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It’s Not Just Bedwetting: The Dangers of Sleep Apnea in Children

For some children, bedwetting is part of growing up. For others, it’s a sign of a deeper issue: sleep apnea.

That bedwetting might be more than “just a phase”.

Bedwetting affects just shy of 1 in 5 kids between the ages of 4 and 12, so it’s not uncommon. If your child wets the bed, it isn’t the end of the world.

But while it isn’t time to hit the panic button, it is time to pay closer attention to your child’s behavior, because that bedwetting could be telling you that your child’s long-term health is at the mercy of a real nighttime bogeyman called sleep apnea.

bed wetting top view illustration

What does sleep apnea have to do with bedwetting?

Let’s start by understanding what sleep apnea (also called sleep-disordered breathing) actually is. When a person has sleep apnea, their breathing is repeatedly disrupted while they’re asleep, preventing them from getting the oxygen it needs.

To the body, that’s a serious situation – and it acts accordingly. It starts to prioritize bodily functions related to breathing, even if that means giving up bladder control. Once that happens…well, it’s a situation that nobody is happy with, to put it gently.

Sleep apnea has serious long-term health effects.

While the disorder can affect anyone, from infants to adults, it has a bigger impact on children because their bodies and minds are still developing.

The Physical Health Impact
The Mental Health Impact

What causes sleep apnea in children?

For children, sleep apnea is often caused by issues in the mouth or sinuses that are preventing proper breathing. If your child is overweight, or your family has a history with the condition, those factors can also increase your child’s likelihood of having sleep apnea as well.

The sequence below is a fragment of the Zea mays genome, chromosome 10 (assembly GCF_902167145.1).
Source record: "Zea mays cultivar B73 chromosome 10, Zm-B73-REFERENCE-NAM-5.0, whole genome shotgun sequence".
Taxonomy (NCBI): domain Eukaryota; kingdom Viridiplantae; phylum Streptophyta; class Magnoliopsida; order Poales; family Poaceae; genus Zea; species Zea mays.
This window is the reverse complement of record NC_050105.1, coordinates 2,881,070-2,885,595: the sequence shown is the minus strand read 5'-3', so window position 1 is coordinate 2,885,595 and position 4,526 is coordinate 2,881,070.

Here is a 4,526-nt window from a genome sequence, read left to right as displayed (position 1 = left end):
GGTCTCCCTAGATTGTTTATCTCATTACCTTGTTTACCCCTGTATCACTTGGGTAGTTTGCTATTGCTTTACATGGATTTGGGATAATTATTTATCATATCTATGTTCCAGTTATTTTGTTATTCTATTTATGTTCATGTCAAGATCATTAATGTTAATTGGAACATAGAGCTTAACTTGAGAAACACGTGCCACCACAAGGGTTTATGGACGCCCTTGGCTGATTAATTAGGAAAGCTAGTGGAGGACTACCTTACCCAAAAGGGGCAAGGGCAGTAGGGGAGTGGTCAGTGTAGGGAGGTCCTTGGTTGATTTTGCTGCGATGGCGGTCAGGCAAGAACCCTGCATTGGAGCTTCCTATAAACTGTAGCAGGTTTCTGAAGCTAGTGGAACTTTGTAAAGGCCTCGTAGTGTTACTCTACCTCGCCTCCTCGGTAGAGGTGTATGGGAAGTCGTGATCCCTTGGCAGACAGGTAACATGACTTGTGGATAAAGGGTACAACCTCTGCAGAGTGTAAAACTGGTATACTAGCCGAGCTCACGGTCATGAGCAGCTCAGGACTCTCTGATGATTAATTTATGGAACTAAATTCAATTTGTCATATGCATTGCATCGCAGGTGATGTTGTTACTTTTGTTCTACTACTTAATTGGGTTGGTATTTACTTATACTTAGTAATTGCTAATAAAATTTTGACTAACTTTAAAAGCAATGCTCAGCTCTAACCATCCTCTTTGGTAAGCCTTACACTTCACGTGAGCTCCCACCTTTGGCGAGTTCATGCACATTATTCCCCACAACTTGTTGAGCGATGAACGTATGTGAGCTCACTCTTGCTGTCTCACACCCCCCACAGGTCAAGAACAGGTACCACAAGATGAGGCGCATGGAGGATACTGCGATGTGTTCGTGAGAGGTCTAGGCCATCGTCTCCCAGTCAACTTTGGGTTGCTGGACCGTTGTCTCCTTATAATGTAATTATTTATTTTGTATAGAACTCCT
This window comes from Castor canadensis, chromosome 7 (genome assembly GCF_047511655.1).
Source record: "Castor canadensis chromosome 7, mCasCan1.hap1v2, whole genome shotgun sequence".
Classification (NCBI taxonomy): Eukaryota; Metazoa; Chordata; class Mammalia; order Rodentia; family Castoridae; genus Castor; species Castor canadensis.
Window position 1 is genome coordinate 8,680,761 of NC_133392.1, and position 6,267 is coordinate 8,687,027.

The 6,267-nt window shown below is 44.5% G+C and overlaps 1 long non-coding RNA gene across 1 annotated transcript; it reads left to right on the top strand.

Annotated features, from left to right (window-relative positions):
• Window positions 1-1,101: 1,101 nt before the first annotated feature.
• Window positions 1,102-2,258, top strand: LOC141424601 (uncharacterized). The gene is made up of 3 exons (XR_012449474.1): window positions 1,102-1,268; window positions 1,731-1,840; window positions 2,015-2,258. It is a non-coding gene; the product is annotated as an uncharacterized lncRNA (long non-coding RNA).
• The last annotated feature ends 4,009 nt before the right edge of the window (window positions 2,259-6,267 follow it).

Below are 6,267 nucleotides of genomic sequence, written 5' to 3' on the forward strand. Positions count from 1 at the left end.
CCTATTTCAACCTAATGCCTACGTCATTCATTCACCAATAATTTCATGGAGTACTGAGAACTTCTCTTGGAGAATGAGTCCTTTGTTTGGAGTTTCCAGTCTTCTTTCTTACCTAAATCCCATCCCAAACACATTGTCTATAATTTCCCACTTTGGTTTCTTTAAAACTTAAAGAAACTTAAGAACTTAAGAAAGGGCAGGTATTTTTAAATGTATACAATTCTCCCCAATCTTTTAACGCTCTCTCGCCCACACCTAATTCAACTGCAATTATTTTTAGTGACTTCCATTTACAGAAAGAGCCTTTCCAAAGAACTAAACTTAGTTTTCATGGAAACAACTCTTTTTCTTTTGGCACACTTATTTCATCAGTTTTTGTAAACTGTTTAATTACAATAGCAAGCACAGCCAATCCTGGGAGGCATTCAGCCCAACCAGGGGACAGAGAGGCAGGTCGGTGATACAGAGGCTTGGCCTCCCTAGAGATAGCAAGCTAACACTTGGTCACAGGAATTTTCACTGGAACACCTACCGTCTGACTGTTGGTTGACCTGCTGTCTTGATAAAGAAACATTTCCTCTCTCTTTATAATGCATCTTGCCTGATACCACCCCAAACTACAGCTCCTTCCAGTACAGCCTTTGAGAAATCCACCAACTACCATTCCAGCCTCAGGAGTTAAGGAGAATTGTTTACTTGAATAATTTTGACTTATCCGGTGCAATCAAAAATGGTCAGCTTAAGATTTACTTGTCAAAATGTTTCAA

Besides bedwetting, what other signs should I look for?

icon regular night swating
Regular Night Sweating

When the body is deprived of oxygen, it may release a stress hormone to restart breathing, which can also cause sweating.

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Learning or Behavior Issues

Since it disrupts proper rest, sleep apnea can cause your child to be irritable or have trouble focusing at school.

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Overnight Restlessness

Breathing difficulties can make it challenging for your child to fall asleep and stay asleep throughout the night.

icon nightmares
Nightmares

The lack of oxygen caused by sleep apnea can trigger your child’s fight-or-flight response, causing them to have nightmares.

icon mouth breathing bad breath
Mouth Breathing & Bad Breath

Mouth breathing may be directly visible, or noticeable from bad breath caused airflow drying out your child’s mouth.

icon frequent illness
Frequent Illness

Recurring ear infections, acid reflux, or colds can indicate that sleep apnea is disrupting your child’s proper body functions.

girl yawning bed sun illustration

I think my child has sleep apnea. What should I do?

Talk to a doctor or a dentist. They’ll be able to examine your child and provide you with an at-home polysomnography test – a sleep study, for short – that assesses your child’s nighttime oxygen levels and breathing patterns.

Entrust Your Oral Health To Dr. Jessica Lawson

Recognized across Des Moines for her compassionate, holistic approach and unwavering patient commitment, every treatment performed by Dr. Lawson is guided by over a decade of experience and specialized training.

Noticed signs of sleep apnea in your child?

Get a complimentary consultation and in-home sleep study.